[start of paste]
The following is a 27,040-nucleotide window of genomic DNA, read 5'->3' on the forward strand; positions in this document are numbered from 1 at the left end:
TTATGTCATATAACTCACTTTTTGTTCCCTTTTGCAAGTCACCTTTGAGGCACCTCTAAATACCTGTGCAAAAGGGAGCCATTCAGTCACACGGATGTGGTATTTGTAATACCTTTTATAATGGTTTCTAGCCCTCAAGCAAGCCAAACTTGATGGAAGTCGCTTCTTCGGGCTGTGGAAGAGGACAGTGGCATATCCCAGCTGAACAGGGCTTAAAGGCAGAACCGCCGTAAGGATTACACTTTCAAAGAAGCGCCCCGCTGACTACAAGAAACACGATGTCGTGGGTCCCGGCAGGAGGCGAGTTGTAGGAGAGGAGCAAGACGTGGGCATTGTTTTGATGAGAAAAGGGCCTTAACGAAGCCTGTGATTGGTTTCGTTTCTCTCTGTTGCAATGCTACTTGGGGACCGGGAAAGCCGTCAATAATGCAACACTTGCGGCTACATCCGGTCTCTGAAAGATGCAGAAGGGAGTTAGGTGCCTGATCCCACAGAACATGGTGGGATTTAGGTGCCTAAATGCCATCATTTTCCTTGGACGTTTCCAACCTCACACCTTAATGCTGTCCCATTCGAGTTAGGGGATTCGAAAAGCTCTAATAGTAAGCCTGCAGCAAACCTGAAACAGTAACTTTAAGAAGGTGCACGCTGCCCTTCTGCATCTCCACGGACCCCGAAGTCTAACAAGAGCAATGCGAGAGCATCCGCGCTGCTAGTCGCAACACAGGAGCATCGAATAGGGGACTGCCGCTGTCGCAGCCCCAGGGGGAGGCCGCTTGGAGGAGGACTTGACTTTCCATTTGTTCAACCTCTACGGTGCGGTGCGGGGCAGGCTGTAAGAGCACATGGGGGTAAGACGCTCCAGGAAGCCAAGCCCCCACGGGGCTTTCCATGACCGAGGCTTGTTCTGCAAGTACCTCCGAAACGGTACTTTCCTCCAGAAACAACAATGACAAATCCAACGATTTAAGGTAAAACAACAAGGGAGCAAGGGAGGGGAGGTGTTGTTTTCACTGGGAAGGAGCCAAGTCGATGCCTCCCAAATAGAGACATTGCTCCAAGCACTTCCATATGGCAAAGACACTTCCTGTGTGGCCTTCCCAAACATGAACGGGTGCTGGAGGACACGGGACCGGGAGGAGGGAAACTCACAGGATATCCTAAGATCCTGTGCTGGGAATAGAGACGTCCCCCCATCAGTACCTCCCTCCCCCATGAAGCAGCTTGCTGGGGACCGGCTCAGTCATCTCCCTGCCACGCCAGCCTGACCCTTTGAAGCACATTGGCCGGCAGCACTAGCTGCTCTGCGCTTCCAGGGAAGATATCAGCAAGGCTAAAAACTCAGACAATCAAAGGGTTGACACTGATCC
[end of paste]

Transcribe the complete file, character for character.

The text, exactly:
The following is a 27,040-nucleotide window of genomic DNA, read 5'->3' on the forward strand; positions in this document are numbered from 1 at the left end:
TTATGTCATATAACTCACTTTTTGTTCCCTTTTGCAAGTCACCTTTGAGGCACCTCTAAATACCTGTGCAAAAGGGAGCCATTCAGTCACACGGATGTGGTATTTGTAATACCTTTTATAATGGTTTCTAGCCCTCAAGCAAGCCAAACTTGATGGAAGTCGCTTCTTCGGGCTGTGGAAGAGGACAGTGGCATATCCCAGCTGAACAGGGCTTAAAGGCAGAACCGCCGTAAGGATTACACTTTCAAAGAAGCGCCCCGCTGACTACAAGAAACACGATGTCGTGGGTCCCGGCAGGAGGCGAGTTGTAGGAGAGGAGCAAGACGTGGGCATTGTTTTGATGAGAAAAGGGCCTTAACGAAGCCTGTGATTGGTTTCGTTTCTCTCTGTTGCAATGCTACTTGGGGACCGGGAAAGCCGTCAATAATGCAACACTTGCGGCTACATCCGGTCTCTGAAAGATGCAGAAGGGAGTTAGGTGCCTGATCCCACAGAACATGGTGGGATTTAGGTGCCTAAATGCCATCATTTTCCTTGGACGTTTCCAACCTCACACCTTAATGCTGTCCCATTCGAGTTAGGGGATTCGAAAAGCTCTAATAGTAAGCCTGCAGCAAACCTGAAACAGTAACTTTAAGAAGGTGCACGCTGCCCTTCTGCATCTCCACGGACCCCGAAGTCTAACAAGAGCAATGCGAGAGCATCCGCGCTGCTAGTCGCAACACAGGAGCATCGAATAGGGGACTGCCGCTGTCGCAGCCCCAGGGGGAGGCCGCTTGGAGGAGGACTTGACTTTCCATTTGTTCAACCTCTACGGTGCGGTGCGGGGCAGGCTGTAAGAGCACATGGGGGTAAGACGCTCCAGGAAGCCAAGCCCCCACGGGGCTTTCCATGACCGAGGCTTGTTCTGCAAGTACCTCCGAAACGGTACTTTCCTCCAGAAACAACAATGACAAATCCAACGATTTAAGGTAAAACAACAAGGGAGCAAGGGAGGGGAGGTGTTGTTTTCACTGGGAAGGAGCCAAGTCGATGCCTCCCAAATAGAGACATTGCTCCAAGCACTTCCATATGGCAAAGACACTTCCTGTGTGGCCTTCCCAAACATGAACGGGTGCTGGAGGACACGGGACCGGGAGGAGGGAAACTCACAGGATATCCTAAGATCCTGTGCTGGGAATAGAGACGTCCCCCCATCAGTACCTCCCTCCCCCATGAAGCAGCTTGCTGGGGACCGGCTCAGTCATCTCCCTGCCACGCCAGCCTGACCCTTTGAAGCACATTGGCCGGCAGCACTAGCTGCTCTGCGCTTCCAGGGAAGATATCAGCAAGGCTAAAAACTCAGACAATCAAAGGGTTGACACTGATCC